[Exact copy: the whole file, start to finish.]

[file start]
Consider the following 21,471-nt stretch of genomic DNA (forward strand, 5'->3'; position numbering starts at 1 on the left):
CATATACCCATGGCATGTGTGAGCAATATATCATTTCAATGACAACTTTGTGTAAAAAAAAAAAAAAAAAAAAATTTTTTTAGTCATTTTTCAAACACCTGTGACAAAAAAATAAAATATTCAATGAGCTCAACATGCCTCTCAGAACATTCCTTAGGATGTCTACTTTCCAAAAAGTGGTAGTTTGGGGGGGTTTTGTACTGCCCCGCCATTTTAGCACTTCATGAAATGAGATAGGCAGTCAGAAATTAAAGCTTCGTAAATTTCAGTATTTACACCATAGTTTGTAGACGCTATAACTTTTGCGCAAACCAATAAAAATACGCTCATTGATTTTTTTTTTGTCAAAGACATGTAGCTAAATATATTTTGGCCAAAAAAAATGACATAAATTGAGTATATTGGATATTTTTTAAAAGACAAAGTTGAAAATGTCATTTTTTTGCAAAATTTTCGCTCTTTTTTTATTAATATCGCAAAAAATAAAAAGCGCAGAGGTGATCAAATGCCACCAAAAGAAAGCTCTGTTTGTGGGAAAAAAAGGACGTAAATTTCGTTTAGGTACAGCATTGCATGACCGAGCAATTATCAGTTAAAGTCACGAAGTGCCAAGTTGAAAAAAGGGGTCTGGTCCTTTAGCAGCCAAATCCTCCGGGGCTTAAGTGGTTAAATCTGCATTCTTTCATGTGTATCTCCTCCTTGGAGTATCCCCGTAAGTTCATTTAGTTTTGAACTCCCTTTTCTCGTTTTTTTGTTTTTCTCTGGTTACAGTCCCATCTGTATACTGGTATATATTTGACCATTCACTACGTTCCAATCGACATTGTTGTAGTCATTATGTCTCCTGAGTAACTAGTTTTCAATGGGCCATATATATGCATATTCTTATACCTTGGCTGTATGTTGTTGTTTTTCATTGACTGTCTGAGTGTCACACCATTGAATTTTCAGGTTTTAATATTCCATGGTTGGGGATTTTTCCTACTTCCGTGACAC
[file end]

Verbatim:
Consider the following 21,471-nt stretch of genomic DNA (forward strand, 5'->3'; position numbering starts at 1 on the left):
CATATACCCATGGCATGTGTGAGCAATATATCATTTCAATGACAACTTTGTGTAAAAAAAAAAAAAAAAAAAAATTTTTTTAGTCATTTTTCAAACACCTGTGACAAAAAAATAAAATATTCAATGAGCTCAACATGCCTCTCAGAACATTCCTTAGGATGTCTACTTTCCAAAAAGTGGTAGTTTGGGGGGGTTTTGTACTGCCCCGCCATTTTAGCACTTCATGAAATGAGATAGGCAGTCAGAAATTAAAGCTTCGTAAATTTCAGTATTTACACCATAGTTTGTAGACGCTATAACTTTTGCGCAAACCAATAAAAATACGCTCATTGATTTTTTTTTTGTCAAAGACATGTAGCTAAATATATTTTGGCCAAAAAAAATGACATAAATTGAGTATATTGGATATTTTTTAAAAGACAAAGTTGAAAATGTCATTTTTTTGCAAAATTTTCGCTCTTTTTTTATTAATATCGCAAAAAATAAAAAGCGCAGAGGTGATCAAATGCCACCAAAAGAAAGCTCTGTTTGTGGGAAAAAAAGGACGTAAATTTCGTTTAGGTACAGCATTGCATGACCGAGCAATTATCAGTTAAAGTCACGAAGTGCCAAGTTGAAAAAAGGGGTCTGGTCCTTTAGCAGCCAAATCCTCCGGGGCTTAAGTGGTTAAATCTGCATTCTTTCATGTGTATCTCCTCCTTGGAGTATCCCCGTAAGTTCATTTAGTTTTGAACTCCCTTTTCTCGTTTTTTTGTTTTTCTCTGGTTACAGTCCCATCTGTATACTGGTATATATTTGACCATTCACTACGTTCCAATCGACATTGTTGTAGTCATTATGTCTCCTGAGTAACTAGTTTTCAATGGGCCATATATATGCATATTCTTATACCTTGGCTGTATGTTGTTGTTTTTCATTGACTGTCTGAGTGTCACACCATTGAATTTTCAGGTTTTAATATTCCATGGTTGGGGATTTTTCCTACTTCCGTGACAC